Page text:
Tatreez is a centuries-old craft iconic of Palestinian heritage, but that is not solely why I practice tatreez. Tatreez is a medium and a message - it is a language all on its own. In my own practice, the motifs and patterns of tatreez gave words and feelings to emotions I couldn’t process otherwise at different times of my life.
It is a craft and a source of healing for many practitioners. The beauty and solace provided by its repetitive motions especially during the late hours of the night have comforted my own soul for many years, and I can only assume this comfort was felt by our Palestinian ancestors as well.
As Palestinians in the modern context of diaspora and exile globally, we inherit multigenerational trauma that can surface in many facets of our lives. I blame the Nakba and the ongoing impact of colonialism and capitalism for these ailments.
I am constantly angry and sad for what has happened to generations of Palestinians as a result of the Nakba: the ongoing experience of statelessness; our culture, language, traditions, and land ripped away; generations of mental health issues plaguing families; and the constant feeling of ‘ghorba’ (الغربة) – an eternal burden that weighs heavily on Palestinian souls from refugee camps, to privileged forms of exile like my own in the United States, to the internally displaced Palestinians inside the borders of Historic Palestine.
Tatreez cannot possibly heal all of the wounds of multigenerational trauma that Palestinians inherit upon birth, but it is an activity in which I choose to engage daily in an ongoing attempt to restore what has been taken from Palestine, keep our homeland alive within us, and to heal personally.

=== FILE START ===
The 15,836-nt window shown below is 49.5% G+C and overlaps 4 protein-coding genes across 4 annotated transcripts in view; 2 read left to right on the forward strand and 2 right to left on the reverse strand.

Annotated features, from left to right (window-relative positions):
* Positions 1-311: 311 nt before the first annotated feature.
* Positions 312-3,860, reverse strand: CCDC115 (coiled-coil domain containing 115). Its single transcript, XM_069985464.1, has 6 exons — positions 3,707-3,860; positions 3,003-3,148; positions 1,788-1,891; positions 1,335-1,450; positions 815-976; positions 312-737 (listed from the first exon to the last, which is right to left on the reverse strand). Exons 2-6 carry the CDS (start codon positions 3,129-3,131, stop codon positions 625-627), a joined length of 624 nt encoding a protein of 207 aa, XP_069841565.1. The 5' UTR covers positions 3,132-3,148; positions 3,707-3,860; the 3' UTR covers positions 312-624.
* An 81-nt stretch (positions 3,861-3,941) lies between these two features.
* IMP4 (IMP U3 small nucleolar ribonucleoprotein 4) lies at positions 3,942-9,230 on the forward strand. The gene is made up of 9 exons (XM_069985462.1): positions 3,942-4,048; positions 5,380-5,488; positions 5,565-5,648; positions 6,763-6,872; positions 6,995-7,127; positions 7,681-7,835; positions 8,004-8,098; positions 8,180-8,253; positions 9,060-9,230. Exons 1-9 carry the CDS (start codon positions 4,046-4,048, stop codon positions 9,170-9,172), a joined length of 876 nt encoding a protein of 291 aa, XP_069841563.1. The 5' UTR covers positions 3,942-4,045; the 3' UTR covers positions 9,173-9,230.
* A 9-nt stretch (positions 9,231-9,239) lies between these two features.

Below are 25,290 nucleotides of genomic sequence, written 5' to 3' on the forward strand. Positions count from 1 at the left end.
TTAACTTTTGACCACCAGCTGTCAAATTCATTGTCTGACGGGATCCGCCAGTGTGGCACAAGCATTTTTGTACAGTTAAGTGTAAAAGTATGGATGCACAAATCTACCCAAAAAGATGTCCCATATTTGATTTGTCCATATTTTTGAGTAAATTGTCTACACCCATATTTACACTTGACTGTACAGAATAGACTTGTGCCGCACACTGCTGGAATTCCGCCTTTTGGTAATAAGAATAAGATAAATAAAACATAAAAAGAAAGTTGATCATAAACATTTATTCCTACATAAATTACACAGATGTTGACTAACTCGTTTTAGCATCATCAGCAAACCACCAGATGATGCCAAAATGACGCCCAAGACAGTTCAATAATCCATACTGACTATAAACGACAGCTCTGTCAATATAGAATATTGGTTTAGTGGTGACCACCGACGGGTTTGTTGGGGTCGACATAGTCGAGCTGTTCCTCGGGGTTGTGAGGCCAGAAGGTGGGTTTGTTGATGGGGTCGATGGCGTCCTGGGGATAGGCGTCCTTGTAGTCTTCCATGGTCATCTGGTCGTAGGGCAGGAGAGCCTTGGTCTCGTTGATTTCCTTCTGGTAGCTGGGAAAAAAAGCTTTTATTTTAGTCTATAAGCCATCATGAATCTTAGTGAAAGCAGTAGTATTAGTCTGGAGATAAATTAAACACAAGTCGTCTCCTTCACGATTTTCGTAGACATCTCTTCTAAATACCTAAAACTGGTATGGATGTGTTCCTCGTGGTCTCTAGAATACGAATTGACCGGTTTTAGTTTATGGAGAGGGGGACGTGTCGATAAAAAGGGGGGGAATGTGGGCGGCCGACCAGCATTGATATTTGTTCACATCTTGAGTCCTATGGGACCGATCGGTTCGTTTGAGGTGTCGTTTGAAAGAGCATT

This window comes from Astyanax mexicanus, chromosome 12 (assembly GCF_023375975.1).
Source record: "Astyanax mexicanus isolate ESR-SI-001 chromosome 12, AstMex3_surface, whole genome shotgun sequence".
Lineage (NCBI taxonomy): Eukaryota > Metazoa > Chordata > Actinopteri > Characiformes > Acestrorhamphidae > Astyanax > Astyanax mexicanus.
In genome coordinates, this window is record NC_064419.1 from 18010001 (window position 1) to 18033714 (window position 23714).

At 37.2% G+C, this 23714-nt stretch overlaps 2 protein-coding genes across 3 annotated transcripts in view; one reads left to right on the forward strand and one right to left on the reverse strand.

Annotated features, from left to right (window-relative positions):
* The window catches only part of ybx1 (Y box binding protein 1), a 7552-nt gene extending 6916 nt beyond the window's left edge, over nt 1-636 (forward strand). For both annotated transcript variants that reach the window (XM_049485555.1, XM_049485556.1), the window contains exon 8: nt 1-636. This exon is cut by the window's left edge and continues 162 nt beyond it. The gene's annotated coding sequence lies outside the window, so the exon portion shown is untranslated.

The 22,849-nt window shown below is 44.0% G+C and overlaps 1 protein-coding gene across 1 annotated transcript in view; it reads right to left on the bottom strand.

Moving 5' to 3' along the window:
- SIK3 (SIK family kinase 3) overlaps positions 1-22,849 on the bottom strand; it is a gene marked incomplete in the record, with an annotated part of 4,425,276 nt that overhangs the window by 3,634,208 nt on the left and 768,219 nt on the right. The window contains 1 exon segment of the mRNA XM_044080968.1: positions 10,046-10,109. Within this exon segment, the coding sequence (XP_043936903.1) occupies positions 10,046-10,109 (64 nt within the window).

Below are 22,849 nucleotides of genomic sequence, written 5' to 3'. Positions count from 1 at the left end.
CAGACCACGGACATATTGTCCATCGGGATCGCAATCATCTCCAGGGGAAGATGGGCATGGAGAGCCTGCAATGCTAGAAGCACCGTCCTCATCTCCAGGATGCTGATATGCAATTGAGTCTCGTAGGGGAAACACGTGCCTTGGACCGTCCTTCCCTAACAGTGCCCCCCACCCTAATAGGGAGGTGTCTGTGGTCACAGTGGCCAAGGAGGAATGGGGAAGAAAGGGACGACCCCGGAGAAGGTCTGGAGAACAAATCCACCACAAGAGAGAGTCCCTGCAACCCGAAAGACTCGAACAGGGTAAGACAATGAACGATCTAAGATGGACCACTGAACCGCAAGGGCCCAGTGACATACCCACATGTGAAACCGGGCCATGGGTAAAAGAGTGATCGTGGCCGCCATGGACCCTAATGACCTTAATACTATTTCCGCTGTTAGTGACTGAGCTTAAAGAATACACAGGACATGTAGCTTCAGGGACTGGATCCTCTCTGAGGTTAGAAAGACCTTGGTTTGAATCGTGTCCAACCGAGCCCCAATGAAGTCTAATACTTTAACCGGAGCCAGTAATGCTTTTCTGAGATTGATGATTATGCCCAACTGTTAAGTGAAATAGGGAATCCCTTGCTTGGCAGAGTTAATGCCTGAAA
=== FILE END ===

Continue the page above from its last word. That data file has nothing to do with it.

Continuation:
This artwork provides me with safety, healing, and connection to my ancestors and a homeland I've only known as a temporary visitor. It is my language of choice through which I can communicate my own vision for the liberation of Palestine and of all people. It has been my path toward forgiveness, restoring hope, and reimagining the individual I am and how I contribute to each space I enter.
In these ways, tatreez has been a personal gift I inherited from my ancestors - a tool I'll hold onto dearly and pass on in any way I can. Mainstream culture appropriates, steals, misaligns, and renames our practices in intentional ways, forcing assimilation upon us and distancing us from our rightful homeland. Tatreez is therefore an act of resistance: a celebration of Palestinian modern identity with all of its complexities wrapped up in each stitch.
I truly believe that these therapeutic and celebratory aspects of tatreez should be shared in community, and that is my main goal. To that end, for every paid tatreez class I offer, I also offer free classes in my community and discounted classes in support of the missions of non-profit organizations. If you work for a Palestinian/Arab nonprofit and are in need of a fundraiser for your organization, please contact me as well. While I am not able to donate financially these days, I can donate my time and curriculum to hold a class for your organization in service of our people and our homeland. Lastly, if you or someone you know wants to take a class, but doesn’t have the means, please contact me. Virtual tatreez circles are always free and open to practitioners of all skill levels.